Green Stream: New Wood-Based Plastic Could Be a Game-Changer for Circular Home Furnishings and Building Materials

Ambre O. Khiari

Unbleached wood fibers and nanofibers are environmentally-friendly alternatives for material development. They are particularly useful as reinforcements in fiber-based biocomposites due to their CO2 absorption capacity and low density.

A group of researchers from KTH Royal Institute of Technology in Stockholm said they’ve found a way to deliver high-strength biocomposites with degradable fibers that are stronger than other wood-based plastics. This new material will ultimately pave the way for a future circular bioeconomy.

In the introduction to their paper, published in the scientific journal Nature Communications, researchers Erfan Oliaei, Peter Olsén, Tom Lindström and Lars A. Berglund state:

“Fossil-based plastics are often incinerated or disposed of as landfill. Plastic waste is long-lasting in nature, physically harming wildlife and providing chemical hazards to the environment. Plastic production and plastic waste incineration result in 400 Mt of CO2 emissions per year. Conventional plastics contributed 1.7 Gt CO2-eq emissions in 2015 throughout their life cycle, which will increase to 6.5 Gt CO2-eq by 2050 if the current increase in use continues.”

Finding an alternative to the massive use of plastic that is proliferating within the furniture manufacturing industry was imperative.

This is not the first time researchers have produced a wood-based alternative to plastic. In September, the University of British Columbia (UBC) announced that one of their researchers, Dr. Feng Jiang, had developed a cellulose film by breaking down wood fibers from forest waste in a cold sodium hydroxide solution (the hydroxide being later recycled) combined with gentle mechanical mixing.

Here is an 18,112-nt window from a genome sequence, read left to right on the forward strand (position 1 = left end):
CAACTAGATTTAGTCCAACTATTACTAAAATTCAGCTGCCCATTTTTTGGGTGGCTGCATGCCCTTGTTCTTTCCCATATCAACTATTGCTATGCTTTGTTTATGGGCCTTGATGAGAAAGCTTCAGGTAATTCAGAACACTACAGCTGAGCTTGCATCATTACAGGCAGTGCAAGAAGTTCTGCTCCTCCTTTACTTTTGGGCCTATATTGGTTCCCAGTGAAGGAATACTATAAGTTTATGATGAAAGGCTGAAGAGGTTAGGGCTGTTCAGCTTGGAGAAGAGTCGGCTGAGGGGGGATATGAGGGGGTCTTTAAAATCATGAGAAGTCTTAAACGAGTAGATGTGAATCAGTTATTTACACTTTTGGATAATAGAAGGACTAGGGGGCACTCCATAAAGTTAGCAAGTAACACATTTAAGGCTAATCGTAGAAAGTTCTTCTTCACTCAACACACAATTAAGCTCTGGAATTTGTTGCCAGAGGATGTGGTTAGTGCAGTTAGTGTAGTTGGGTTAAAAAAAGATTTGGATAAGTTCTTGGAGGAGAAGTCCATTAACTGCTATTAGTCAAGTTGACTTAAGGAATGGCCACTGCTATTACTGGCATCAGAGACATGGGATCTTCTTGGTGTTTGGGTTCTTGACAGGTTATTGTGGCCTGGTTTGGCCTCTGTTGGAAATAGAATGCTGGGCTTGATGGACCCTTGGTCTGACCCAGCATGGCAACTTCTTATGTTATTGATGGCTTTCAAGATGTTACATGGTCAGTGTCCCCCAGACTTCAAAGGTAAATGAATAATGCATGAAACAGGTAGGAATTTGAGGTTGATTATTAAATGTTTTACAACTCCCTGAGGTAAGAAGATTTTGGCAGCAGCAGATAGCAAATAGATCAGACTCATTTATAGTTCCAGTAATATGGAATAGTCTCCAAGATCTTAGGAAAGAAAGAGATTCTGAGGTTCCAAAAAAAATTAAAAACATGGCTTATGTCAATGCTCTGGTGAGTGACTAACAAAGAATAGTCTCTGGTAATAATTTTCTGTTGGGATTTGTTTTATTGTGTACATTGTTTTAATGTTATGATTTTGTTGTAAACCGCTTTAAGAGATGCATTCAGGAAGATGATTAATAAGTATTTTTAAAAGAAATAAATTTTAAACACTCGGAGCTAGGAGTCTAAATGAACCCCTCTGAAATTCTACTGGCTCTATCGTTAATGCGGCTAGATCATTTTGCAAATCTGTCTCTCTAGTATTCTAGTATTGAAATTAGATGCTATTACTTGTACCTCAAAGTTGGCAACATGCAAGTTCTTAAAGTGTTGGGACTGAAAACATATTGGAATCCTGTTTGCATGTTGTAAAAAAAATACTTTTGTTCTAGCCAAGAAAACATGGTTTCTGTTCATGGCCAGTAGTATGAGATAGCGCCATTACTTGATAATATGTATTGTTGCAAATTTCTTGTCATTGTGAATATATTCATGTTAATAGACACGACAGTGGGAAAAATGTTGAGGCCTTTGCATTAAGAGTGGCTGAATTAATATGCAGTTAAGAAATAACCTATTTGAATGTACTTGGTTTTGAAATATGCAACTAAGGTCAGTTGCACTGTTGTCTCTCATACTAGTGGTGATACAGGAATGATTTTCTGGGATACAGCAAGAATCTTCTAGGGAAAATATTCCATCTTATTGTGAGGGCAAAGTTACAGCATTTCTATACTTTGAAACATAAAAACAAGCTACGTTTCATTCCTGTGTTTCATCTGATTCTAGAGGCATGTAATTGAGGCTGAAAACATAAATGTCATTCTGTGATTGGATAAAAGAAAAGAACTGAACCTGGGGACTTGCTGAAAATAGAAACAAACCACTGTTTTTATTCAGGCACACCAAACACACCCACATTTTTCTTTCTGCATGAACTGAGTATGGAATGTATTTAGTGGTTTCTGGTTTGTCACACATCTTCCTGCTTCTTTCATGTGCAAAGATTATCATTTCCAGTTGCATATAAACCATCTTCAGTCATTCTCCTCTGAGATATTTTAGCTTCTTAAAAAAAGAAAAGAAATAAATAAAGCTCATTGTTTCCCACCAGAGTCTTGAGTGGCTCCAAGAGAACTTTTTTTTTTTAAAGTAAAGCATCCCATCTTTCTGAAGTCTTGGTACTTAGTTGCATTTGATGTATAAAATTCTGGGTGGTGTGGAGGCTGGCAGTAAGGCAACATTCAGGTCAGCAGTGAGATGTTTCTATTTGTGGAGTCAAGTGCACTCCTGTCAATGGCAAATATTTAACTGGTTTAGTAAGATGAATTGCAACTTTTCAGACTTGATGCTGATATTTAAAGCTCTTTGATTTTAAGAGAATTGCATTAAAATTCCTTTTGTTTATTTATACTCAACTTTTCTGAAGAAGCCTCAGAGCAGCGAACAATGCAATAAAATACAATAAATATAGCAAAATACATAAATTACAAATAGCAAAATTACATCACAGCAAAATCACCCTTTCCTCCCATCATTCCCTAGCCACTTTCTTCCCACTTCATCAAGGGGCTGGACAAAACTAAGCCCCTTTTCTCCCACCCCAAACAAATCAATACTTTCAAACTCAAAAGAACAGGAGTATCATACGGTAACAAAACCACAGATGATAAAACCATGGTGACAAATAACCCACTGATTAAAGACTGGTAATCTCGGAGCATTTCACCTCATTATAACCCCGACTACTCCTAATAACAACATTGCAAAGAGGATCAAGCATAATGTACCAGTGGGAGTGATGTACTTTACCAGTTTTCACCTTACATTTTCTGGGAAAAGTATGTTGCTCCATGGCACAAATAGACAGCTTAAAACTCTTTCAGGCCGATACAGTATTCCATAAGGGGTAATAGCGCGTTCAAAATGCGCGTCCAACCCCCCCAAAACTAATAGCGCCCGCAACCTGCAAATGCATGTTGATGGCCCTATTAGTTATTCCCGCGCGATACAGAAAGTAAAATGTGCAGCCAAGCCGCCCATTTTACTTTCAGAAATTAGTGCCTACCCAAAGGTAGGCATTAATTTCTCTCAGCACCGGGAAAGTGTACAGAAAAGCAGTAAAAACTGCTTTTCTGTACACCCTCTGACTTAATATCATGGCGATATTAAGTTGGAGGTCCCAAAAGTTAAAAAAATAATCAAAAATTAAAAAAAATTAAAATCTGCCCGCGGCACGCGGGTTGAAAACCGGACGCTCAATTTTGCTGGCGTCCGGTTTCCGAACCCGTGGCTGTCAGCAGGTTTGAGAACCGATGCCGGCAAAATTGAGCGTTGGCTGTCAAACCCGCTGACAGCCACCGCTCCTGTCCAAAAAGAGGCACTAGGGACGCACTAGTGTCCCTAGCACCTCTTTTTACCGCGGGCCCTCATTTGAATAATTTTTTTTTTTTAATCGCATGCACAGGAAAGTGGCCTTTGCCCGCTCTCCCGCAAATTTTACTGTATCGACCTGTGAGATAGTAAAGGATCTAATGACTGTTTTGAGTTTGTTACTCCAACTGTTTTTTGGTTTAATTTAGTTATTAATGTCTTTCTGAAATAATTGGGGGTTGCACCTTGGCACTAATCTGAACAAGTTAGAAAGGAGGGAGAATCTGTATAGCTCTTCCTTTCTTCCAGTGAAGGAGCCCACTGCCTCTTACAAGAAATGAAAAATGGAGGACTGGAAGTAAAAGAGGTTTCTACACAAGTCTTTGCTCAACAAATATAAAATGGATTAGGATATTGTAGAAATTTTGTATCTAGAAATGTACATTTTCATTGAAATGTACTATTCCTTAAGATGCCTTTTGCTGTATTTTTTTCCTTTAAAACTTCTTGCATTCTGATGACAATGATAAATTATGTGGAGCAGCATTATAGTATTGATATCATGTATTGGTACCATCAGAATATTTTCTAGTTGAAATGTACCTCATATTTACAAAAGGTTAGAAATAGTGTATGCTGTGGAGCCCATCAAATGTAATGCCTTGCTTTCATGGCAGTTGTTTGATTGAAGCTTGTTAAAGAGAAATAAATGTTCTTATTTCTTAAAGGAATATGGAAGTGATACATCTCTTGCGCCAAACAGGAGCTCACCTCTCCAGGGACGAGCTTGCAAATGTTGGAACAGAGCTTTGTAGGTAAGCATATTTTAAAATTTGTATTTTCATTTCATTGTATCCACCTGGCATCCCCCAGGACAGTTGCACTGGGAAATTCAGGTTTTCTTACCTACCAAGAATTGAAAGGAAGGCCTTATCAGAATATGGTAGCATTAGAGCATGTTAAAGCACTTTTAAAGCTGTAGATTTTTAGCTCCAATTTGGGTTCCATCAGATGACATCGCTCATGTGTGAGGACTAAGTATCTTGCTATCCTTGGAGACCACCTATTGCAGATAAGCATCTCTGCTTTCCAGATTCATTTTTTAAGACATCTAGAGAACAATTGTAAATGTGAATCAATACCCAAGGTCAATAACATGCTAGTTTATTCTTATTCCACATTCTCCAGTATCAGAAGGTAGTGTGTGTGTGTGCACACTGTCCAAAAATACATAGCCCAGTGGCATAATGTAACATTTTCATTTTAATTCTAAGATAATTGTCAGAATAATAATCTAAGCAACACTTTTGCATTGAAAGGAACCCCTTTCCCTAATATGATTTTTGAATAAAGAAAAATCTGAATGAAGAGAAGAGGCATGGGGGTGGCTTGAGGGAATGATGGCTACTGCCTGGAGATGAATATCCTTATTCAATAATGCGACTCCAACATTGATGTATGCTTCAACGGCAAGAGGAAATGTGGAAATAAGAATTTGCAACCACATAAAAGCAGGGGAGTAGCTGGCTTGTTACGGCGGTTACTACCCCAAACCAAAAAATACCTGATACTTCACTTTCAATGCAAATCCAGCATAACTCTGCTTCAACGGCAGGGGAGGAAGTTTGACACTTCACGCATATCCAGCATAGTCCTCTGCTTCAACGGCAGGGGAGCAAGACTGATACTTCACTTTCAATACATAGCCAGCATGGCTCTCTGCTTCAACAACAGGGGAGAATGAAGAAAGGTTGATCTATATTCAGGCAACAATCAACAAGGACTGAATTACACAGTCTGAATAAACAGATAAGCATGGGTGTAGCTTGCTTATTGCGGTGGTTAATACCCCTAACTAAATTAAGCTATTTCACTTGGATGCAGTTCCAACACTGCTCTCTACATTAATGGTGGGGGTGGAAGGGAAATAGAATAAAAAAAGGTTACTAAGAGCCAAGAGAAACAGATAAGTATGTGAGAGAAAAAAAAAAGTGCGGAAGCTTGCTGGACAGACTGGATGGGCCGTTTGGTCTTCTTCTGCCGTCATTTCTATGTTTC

The result is a translucent, strong, water-resistant film with the appearance and properties of plastic, but with the added benefit of being fully biodegradable.

It can therefore be transformed into packaging or food bags for items like potato chips or frozen fruit, as well as for bubble wrap, envelopes and other protective films. Unlike conventional formulas, it will not pollute, but biodegrade significantly faster—for example, in three weeks instead of several hundreds of  years.

Some plastics even take up to one million years to decompose.

The UBC project is not the only one developing cellulosic films from wood (Yale is also working on it), but it is the first to use a minimal amount of energy and chemicals.

On the other hand, the wood-based plastic project developed by the KTH Royal Institute of Technology is the first innovation that would replace traditional thermoplastics in the furniture industry with a material that can be broken down faster and without harm to the environment.

In fact, one of their goals is to replace fossil-based materials used in home construction and furnishing, such as closets, doors and panels.

No one has been able to make a degradable plastic with fiber content this high before, while having good dispersion and low fiber damage,” Olsén explains in the KTH Royal Institute of Technology press release. “This enabled the material properties to be improved dramatically compared to previous attempts.”

Everything is based on cheap and available raw materials,” Olsén says. “The degradation products are also harmless to the environment and can be reused—enabling a fully-circular product concept.”

However, in order to move on to commercialization, Olsén says the formula still needs to be optimized. “The key to the work is that it shows a new way of how we can create degradable biocomposites with high fiber content.”

The paper, Highly reinforced and degradable lignocellulose biocomposites by polymerization of new polyester oligomer, can be accessed here in the scientific journal, Nature Communications.

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